How the Internet and Virtualization Remade the Mac
Posted by Bob Warfield on October 22, 2007
Apple just announced fantastic results today driven by a variety of forces. The world likes to focus on the iPod and iPhone, and those are fantastic businesses, but we should not lose sight of the Mac business. iPod year-on-year growth was 17%, but the PC business at Apple grew a whopping 34%. ZD’s Larry Dignan calls the Mac “an unappreciated juggernaut–it’s delivering big time.” Meanwhile, Microsoft’s Vista is settling into the serious ho-hum doldrums. Having seen the large percentage of laptops sporting fruit on the cover at various forums (including lunch at Stanford today), I can tell you that the Mac is steadily replacing PC’s among many audiences in Silicon Valley. I would go so far as to say that if you value the impression you make with others in the Valley, you might want to seriously consider toting a Mac.
How did this turnabout happen?
Technology and markets have a tendency to move from initial innovations to a period of commoditization. So it is with Windows and the Macintosh. When the Macintosh first appeared, it created a tremendous innovation spike in the market with the world’s first GUI for the rest of us. Microsoft worked to commoditize that spike away with Windows, and for a long time they succeeded. But the forces of commoditization are universal and cannot be owned by any one entity. Live by the sword and you will ultimately die by the sword. Recent trends involving the Internet and Virtualization have made it possible for the Apple to shift the playing field once again and commoditize Windows advantage away. Let me explain.
For a long time, the problem for the Mac was application availability. When developers were faced with writing radically different products for two operating systems, they naturally would tend to focus on the larger installed base: advantage Windows. But the Internet and Virtualization have changed that dynamic. Using Virtualization, I can run my Windows software on a Mac. Given the Macs even run Intel processors now, it works pretty darned well. So well that people I know with both machines see no advantage in a PC for running Windows software!
What’s being commoditized is the ability for a particular platform to run your software of choice, and the Mac has now eliminated that as an advantage for PC’s. The Internet has contributed further to the commoditization of apps because so many apps these days are web apps. They could care less whether you run Windows, Macintosh, or even Linux.
Michael Porter, Harvard expert on competitive strategy, has said there are basically 3 ways companies compete:
- They can build a differentiated “best” product in the market.
- They can serve a niche better than the “best” product leader.
- They can be the low cost provider.
How does Apple fit in? I will argue they’re either #1 or #2. They either build the “best” PC for those who are True Mac Believers, or for the rest, they build a PC that is differentiated for the niche of style conscious people who want a brand that resonates with their lifestyle. Low cost provider has traditionally been Dell, but HP has a thing or two to say about that as well. I’m not sure who to pick for “best” if we slot Apple as a niche player, but as the #3 largest PC company behind HP and Dell, it has to be a pretty darned big niche.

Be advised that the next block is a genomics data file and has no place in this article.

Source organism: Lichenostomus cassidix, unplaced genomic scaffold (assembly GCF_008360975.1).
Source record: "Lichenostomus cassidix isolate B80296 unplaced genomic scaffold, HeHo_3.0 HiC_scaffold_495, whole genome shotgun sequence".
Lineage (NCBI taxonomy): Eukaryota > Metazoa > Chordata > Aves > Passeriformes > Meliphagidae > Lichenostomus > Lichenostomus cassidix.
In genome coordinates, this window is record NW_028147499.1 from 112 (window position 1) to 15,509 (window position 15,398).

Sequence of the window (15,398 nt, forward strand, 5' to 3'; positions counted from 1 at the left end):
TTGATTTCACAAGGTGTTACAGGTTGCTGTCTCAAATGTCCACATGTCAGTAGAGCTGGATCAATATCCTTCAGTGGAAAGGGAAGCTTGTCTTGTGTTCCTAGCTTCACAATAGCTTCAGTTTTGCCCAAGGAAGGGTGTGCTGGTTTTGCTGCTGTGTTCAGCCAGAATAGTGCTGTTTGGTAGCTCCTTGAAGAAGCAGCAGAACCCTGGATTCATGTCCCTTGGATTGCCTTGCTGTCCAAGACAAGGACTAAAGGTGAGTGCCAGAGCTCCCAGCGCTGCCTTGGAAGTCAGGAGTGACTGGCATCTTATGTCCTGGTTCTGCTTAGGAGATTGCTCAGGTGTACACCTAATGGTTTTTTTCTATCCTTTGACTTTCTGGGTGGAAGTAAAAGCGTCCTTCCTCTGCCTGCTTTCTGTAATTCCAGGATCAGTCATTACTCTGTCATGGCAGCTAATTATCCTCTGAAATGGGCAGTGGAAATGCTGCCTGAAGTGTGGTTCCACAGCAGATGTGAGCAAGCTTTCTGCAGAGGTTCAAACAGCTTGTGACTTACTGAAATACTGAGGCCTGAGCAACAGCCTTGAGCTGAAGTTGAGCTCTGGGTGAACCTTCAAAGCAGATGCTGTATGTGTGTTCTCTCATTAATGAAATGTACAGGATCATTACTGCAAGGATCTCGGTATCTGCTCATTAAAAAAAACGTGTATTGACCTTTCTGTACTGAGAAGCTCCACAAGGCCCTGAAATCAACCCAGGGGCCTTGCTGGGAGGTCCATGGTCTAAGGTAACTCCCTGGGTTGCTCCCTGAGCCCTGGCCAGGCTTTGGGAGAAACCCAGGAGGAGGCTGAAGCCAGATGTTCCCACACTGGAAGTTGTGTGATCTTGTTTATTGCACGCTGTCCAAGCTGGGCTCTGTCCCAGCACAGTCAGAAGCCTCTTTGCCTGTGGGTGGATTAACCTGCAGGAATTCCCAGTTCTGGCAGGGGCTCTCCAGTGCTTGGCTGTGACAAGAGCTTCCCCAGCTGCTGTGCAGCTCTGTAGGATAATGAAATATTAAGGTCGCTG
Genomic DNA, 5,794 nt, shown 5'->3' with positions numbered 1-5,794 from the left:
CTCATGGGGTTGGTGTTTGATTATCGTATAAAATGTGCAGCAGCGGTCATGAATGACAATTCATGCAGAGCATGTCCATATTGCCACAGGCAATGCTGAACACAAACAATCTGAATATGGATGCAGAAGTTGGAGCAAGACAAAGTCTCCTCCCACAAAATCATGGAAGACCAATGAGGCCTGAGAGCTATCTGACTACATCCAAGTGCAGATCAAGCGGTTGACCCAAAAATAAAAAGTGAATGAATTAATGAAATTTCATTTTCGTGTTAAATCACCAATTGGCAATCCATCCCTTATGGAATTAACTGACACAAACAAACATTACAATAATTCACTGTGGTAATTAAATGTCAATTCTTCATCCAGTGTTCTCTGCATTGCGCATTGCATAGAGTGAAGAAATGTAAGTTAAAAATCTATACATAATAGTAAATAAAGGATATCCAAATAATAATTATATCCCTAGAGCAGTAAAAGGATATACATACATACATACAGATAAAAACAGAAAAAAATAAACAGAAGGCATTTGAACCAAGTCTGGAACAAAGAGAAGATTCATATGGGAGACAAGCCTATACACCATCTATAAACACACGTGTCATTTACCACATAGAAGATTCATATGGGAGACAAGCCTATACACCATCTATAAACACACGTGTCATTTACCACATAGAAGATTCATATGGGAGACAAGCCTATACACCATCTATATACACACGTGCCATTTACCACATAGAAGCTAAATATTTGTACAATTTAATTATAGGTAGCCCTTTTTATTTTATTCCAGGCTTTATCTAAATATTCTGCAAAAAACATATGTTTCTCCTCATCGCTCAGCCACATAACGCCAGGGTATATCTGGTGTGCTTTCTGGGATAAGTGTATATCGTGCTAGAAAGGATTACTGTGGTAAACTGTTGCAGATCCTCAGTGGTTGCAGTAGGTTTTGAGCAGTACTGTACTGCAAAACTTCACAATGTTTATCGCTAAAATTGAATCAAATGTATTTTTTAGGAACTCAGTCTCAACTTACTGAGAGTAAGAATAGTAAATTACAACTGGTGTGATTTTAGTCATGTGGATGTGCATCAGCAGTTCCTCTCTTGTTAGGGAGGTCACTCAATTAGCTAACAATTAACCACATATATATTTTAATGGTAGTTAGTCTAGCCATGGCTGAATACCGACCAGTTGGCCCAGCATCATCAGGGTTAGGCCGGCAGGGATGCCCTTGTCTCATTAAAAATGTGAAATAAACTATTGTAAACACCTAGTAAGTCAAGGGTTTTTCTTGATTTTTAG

Vista has in many ways made the situation worse for Microsoft. It fails to introduce much of interest that applications can write to in order to restore dominance. In addition, Microsoft’s rift with the web also decouples a large number of applications from Microsoft’s proprietary grip. Nevertheless, as the ZDNet folks have pointed out, Apple still hasn’t penetrated the corporate markets very well. This too is a function of that Michael Porter competitive strategy palette. The corporate world will be reluctant to spend money because a product is best or stylish unless there is a demonstrated business reason for it.
Now there is yet another trend that may upset this apple cart (no pun intended!). It seems that companies are now toying with the idea that employees should buy their own computers. Gartner predicts that by the end of next year, 10% of companies will be doing this. Rob Enderle says this is just like companies doing away with the idea of “company cars” over time. While I’m surprised, it makes good sense.
This will change a lot of things, most of them in Apple’s favor. I would think companies would provide some sort of allowance where they pay for a portion of the computer, much as they pay for mileage even though they won’t provide a company car. This amounts to a subsidy for those who want to buy a more expensive machine, such as a Mac. Here’s another prediction: such a move hugely favors web applications. Corporate IT is not going to want to deal with a plethora of machine types each running a load of different apps. They’ll be happiest just making sure your web browser runs and leaving the rest to you. This trend will also loosen the grip IT has on what apps you can run on your machine, and how you can use the machine. It may start to interfere with IT’s ability to eavesdrop and spy on you. It will make it easier for internal workgroups to adopt web software that doesn’t necessarily fall into the approved category. These things are already happening, but they are much, much easier when they happen on your machine as opposed to their machine.
The commoditization of the basic ability to run interesting software will continue. Users and companies will be the beneficiaries.
Apple is worth more than IBM for the first time in history. Wow! This is what fiddling can bring while Rome is burning. Microsoft had better watch out!